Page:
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Security

Electronic Health Records Only as Strong as Weakest Link

August 24, 2011

It is becoming commonplace to find that organizations of virtually all sizes are getting hacked and their data compromised. Sony and the CIA are just some of the latest we have heard of.

Let's be clear, these are some very high-profile sites and if they are hackable, it may be safe to say virtually all sites and are potentially vulnerable. Of course we know security is a journey and not a destination meaning companies need to install the latest patches and updates and monitor their code carefully for potential buffer overrun and related attacks.

One of the most recent areas of digitization is electronic health records and candidate and President Obama has discussed the potential benefits of going digital in the past. Then again, it isn't like the average consumer who has used LPs, tapes and MP3s doesn't understand that the digital format is the best for multiple reasons.

So when politicians finally read the Obamacare bill and start implementing it - we can bet there will be a heavy, heavy focus on electronic health records (EHR).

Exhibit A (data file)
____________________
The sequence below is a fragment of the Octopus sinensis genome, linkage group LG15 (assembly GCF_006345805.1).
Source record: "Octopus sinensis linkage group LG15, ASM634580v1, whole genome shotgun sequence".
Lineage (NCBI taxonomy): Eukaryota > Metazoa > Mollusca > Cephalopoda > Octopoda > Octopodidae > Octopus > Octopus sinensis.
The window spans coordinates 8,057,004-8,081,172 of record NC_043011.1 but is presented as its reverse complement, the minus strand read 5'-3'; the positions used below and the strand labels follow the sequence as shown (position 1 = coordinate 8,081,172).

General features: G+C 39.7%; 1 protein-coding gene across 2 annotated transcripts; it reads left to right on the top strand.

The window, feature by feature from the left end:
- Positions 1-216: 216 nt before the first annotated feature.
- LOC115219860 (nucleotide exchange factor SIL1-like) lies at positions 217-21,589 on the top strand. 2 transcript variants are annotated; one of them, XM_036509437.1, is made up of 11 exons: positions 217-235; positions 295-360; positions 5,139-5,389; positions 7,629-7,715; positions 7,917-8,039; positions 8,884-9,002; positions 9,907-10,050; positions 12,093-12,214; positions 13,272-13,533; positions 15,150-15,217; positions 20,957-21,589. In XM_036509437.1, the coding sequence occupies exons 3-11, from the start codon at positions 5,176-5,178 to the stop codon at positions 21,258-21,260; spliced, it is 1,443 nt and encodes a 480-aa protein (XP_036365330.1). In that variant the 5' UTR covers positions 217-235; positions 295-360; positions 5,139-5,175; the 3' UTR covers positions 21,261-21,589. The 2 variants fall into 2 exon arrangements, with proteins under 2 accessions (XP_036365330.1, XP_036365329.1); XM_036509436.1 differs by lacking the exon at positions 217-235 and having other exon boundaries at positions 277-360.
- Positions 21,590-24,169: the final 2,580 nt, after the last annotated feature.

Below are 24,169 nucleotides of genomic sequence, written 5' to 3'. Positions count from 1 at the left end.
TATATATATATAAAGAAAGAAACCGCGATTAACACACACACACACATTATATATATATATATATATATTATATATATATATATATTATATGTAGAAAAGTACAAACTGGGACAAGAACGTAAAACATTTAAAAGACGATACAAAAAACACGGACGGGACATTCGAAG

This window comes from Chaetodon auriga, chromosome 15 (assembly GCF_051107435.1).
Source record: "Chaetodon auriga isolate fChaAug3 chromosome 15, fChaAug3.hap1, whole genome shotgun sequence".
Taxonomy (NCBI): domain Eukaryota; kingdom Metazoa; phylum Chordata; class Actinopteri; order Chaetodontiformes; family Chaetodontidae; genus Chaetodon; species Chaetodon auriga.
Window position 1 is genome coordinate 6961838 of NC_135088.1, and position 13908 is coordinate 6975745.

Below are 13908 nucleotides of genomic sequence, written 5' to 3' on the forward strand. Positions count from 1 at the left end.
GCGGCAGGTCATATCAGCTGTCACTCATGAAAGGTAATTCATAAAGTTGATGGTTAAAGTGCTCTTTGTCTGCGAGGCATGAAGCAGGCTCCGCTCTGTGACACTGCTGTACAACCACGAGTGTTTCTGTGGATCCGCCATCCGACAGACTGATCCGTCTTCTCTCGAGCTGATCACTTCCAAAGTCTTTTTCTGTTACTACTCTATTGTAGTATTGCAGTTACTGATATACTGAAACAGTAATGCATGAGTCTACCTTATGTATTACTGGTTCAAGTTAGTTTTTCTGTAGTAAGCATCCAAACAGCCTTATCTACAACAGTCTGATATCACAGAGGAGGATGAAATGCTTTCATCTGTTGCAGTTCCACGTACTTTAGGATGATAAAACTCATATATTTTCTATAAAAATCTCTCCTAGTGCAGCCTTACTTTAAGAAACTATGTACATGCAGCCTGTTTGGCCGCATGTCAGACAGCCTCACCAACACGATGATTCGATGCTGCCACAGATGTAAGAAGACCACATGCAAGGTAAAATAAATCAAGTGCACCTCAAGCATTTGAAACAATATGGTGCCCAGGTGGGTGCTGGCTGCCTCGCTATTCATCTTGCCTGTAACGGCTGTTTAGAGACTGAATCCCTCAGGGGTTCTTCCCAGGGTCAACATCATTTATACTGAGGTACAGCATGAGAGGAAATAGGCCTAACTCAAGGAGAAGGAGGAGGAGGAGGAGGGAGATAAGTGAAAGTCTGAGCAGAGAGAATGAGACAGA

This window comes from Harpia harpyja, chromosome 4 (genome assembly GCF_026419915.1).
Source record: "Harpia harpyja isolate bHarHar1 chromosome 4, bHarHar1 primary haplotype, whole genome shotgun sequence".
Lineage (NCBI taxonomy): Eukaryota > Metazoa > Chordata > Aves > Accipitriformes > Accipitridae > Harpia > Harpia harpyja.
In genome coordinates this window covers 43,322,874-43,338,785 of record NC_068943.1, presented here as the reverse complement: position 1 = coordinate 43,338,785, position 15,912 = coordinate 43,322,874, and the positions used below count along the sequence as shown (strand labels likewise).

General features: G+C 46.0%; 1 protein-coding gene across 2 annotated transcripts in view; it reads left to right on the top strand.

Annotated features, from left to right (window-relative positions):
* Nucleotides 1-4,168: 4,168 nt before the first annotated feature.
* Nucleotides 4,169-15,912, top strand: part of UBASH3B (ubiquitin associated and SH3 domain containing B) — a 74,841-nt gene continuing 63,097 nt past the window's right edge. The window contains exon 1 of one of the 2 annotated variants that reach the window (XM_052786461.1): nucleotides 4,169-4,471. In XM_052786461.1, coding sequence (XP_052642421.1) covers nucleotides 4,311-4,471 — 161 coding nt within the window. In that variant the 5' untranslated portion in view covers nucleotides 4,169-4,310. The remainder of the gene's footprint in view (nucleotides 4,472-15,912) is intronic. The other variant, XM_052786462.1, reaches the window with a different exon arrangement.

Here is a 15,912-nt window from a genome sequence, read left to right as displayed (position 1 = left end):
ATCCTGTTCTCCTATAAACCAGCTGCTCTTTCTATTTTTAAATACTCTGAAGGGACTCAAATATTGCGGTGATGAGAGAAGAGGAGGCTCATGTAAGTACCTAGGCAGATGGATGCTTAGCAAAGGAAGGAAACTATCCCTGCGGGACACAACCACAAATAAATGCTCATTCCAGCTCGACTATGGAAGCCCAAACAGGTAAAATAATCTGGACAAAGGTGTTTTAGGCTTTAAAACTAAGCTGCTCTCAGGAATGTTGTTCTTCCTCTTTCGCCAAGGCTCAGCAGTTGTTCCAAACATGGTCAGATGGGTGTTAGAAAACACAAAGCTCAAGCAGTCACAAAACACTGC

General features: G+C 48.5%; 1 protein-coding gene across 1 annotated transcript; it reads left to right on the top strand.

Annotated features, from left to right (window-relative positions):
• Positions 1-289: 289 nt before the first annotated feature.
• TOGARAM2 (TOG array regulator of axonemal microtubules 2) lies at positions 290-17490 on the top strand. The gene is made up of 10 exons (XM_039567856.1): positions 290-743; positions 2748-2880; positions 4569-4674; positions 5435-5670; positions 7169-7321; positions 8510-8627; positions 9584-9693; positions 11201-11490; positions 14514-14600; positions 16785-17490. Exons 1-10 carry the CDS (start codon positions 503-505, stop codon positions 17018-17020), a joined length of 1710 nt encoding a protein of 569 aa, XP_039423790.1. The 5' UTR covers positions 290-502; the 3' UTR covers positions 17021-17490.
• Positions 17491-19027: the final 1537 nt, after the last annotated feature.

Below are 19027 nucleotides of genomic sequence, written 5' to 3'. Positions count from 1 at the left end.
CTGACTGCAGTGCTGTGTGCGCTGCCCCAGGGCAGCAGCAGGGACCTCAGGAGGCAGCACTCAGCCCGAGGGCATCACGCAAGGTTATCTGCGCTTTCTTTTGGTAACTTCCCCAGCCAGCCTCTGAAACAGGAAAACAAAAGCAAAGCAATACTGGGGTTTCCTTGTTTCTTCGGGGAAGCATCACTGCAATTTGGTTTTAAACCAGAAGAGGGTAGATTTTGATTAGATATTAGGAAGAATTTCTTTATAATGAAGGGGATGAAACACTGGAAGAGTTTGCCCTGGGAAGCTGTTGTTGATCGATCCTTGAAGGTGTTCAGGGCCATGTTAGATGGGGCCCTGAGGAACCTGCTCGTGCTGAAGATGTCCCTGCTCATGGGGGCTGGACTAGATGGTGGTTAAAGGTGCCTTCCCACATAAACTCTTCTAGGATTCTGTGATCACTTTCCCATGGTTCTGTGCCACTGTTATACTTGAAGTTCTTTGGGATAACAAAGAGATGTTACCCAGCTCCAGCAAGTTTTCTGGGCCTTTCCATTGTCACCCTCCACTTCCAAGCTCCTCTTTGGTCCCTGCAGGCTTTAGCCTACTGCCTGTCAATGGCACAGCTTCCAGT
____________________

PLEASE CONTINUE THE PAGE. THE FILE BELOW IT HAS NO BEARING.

But wait, the EHR of 300,000 Californians have been floating around the Internet according to a story on TMCnet's HealthTechZone.







News Corp. PhoneGate Analysis and Suggestions

July 21, 2011

Based on the constant media coverage you should all be aware that reporters at a now shuttered News Corp. newspaper broke into voicemail accounts in order to get scoops. News Corp is certainly center-right in its reporting - depending on which brand of course. And it is also a very successful company with products like Fox News being monsters in terms of viewership.